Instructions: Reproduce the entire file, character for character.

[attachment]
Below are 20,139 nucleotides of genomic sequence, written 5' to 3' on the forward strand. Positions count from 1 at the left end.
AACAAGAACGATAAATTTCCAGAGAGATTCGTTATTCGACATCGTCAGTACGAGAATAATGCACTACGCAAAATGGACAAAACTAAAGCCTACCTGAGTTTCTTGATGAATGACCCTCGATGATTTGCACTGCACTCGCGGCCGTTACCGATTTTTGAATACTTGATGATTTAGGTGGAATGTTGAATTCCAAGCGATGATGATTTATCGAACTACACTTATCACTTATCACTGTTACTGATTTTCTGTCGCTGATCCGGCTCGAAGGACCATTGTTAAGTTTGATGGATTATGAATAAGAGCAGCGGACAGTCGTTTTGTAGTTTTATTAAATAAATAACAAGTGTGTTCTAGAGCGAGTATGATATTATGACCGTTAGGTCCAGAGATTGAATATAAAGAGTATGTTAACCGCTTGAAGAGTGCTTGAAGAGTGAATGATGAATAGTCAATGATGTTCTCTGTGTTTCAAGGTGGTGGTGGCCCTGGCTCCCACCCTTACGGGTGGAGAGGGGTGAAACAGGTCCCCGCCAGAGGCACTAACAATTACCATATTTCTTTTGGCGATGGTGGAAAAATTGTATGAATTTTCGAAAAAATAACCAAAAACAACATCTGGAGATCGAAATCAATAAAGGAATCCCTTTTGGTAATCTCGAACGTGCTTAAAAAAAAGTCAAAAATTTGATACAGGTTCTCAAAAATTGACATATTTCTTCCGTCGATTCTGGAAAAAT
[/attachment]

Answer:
Below are 20,139 nucleotides of genomic sequence, written 5' to 3' on the forward strand. Positions count from 1 at the left end.
AACAAGAACGATAAATTTCCAGAGAGATTCGTTATTCGACATCGTCAGTACGAGAATAATGCACTACGCAAAATGGACAAAACTAAAGCCTACCTGAGTTTCTTGATGAATGACCCTCGATGATTTGCACTGCACTCGCGGCCGTTACCGATTTTTGAATACTTGATGATTTAGGTGGAATGTTGAATTCCAAGCGATGATGATTTATCGAACTACACTTATCACTTATCACTGTTACTGATTTTCTGTCGCTGATCCGGCTCGAAGGACCATTGTTAAGTTTGATGGATTATGAATAAGAGCAGCGGACAGTCGTTTTGTAGTTTTATTAAATAAATAACAAGTGTGTTCTAGAGCGAGTATGATATTATGACCGTTAGGTCCAGAGATTGAATATAAAGAGTATGTTAACCGCTTGAAGAGTGCTTGAAGAGTGAATGATGAATAGTCAATGATGTTCTCTGTGTTTCAAGGTGGTGGTGGCCCTGGCTCCCACCCTTACGGGTGGAGAGGGGTGAAACAGGTCCCCGCCAGAGGCACTAACAATTACCATATTTCTTTTGGCGATGGTGGAAAAATTGTATGAATTTTCGAAAAAATAACCAAAAACAACATCTGGAGATCGAAATCAATAAAGGAATCCCTTTTGGTAATCTCGAACGTGCTTAAAAAAAAGTCAAAAATTTGATACAGGTTCTCAAAAATTGACATATTTCTTCCGTCGATTCTGGAAAAAT